Blessed Are They
Blessed are they who are pleasant to live with --
Blessed are they who sing in the morning;
Whose faces have smiles for their early adorning;
Who come down to breakfast companioned by cheer;
Who don't dwell on troubles or entertain fear;
Whose eyes smile forth bravely; whose lips curve to say:
"Life, I salute you! Good morrow, new day!"
Blessed are they who are pleasant to live with --
Blessed are they who treat one another,
Though merely a sister, a father or brother,
With the very same courtesy they would extend
To a casual acquaintance or dearly loved friend;
Who choose for the telling encouraging things;
Who choke back the bitter, the sharp word that stings;
Who bestow love on others through the long day --
Pleasant to live with and blessed are they."
In our upcoming book, This is Your Brain in Love, Dr. Earl Henslin and I have woven a red thread through the book. It is the missing link in marriage therapy. And the message is this: "Take responsibility for your own brain health. If both partners will bring their most balanced, joyful brain to the marriage, then just about any kind of marriage counseling will work for you." True! When you have two people whose brains are healthy, whose thoughts are mostly joyful and who are "pleasant to live with" in general -- helping them work through problems, glitches and issues is a walk in the park for any marriage therapist. But most therapists overlook the two wrinkled grey "elephants" in the counseling room: the brains of each partner and the level of happiness therein.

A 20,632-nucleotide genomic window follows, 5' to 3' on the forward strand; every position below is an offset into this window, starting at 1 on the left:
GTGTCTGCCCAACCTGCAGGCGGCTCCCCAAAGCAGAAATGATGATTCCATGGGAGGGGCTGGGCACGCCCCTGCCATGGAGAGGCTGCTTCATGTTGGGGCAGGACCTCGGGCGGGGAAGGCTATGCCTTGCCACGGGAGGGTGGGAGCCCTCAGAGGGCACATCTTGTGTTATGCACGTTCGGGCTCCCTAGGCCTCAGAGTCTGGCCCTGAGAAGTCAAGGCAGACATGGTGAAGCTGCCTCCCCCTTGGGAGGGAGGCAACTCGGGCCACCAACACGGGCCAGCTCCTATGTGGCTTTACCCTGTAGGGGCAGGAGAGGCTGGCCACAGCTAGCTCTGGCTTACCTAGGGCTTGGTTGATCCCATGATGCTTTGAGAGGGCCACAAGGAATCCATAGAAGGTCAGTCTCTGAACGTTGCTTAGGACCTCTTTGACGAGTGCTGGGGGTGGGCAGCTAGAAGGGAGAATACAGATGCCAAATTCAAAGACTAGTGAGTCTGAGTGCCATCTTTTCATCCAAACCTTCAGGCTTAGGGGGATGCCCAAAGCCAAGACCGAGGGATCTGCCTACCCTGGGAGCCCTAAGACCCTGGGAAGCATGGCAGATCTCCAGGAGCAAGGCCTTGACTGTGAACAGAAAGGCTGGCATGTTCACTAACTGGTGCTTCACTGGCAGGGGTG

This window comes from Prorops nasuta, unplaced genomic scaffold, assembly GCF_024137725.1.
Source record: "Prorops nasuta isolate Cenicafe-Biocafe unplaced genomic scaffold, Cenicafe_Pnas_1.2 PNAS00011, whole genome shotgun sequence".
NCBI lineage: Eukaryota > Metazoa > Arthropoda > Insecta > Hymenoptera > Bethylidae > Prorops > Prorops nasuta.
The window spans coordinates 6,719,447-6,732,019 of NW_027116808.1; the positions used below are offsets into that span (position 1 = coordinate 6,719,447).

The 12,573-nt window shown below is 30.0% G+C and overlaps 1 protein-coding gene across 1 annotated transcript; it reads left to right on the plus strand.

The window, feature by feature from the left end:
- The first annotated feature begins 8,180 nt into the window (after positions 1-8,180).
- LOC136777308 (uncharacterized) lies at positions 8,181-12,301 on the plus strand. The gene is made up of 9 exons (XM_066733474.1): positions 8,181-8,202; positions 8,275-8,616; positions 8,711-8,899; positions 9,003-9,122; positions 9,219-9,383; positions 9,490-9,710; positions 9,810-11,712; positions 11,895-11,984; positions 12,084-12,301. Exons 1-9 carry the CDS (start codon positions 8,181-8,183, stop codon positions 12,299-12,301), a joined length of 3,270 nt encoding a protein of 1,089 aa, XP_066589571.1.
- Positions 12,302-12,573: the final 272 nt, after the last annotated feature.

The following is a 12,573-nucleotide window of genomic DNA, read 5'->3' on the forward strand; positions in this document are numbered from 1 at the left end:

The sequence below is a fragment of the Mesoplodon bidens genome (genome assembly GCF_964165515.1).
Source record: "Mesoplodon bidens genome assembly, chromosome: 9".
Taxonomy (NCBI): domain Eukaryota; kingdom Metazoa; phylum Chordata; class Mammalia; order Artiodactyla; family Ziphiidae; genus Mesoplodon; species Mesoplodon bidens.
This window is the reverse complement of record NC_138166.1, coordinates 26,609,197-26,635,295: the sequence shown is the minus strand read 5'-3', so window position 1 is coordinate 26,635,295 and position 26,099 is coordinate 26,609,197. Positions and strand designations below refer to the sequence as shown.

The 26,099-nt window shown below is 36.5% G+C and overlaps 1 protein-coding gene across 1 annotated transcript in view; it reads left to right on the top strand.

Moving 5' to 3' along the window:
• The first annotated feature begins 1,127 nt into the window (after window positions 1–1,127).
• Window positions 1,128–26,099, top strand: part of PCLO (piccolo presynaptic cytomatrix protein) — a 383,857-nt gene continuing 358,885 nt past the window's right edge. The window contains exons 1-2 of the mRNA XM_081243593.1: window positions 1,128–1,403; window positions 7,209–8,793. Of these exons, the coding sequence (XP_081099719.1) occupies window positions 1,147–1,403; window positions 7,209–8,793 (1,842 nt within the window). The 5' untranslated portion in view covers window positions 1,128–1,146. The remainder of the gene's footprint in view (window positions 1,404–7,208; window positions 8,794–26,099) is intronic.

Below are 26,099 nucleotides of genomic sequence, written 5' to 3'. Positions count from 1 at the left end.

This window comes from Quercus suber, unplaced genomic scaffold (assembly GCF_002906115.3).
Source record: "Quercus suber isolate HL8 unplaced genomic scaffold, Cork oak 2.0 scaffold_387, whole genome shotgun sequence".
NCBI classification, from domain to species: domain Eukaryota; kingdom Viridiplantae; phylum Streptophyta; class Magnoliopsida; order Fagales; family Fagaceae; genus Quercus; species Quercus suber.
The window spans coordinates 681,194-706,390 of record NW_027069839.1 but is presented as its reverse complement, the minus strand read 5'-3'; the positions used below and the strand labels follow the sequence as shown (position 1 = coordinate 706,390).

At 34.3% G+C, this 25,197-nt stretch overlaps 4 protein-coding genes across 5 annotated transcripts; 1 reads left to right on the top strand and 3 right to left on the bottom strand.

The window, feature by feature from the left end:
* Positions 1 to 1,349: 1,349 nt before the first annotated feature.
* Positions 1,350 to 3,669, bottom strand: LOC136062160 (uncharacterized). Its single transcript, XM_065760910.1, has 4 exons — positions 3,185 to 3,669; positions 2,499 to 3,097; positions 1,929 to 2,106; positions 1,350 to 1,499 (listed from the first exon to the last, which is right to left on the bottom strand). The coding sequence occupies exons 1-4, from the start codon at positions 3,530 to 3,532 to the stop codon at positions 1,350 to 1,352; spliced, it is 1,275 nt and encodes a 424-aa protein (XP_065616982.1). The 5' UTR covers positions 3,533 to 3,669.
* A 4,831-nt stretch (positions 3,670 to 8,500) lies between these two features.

Thankfully, even those who were "Born on a Blue Day" can, with help, find sunshine. Anyone can choose to get help and experience more personal joy -- and thus, became the sort of partner who is pleasant to live with; and also be healthy enough to choose a mate whose adorning, most often, is an easy smile.
Tuesday, September 1, 2009
Years ago, my friend Liz Higgs wrote a little book of humor and I'll never forget one of her recipes, because I myself use it so often. As close as I can remember it went something like this: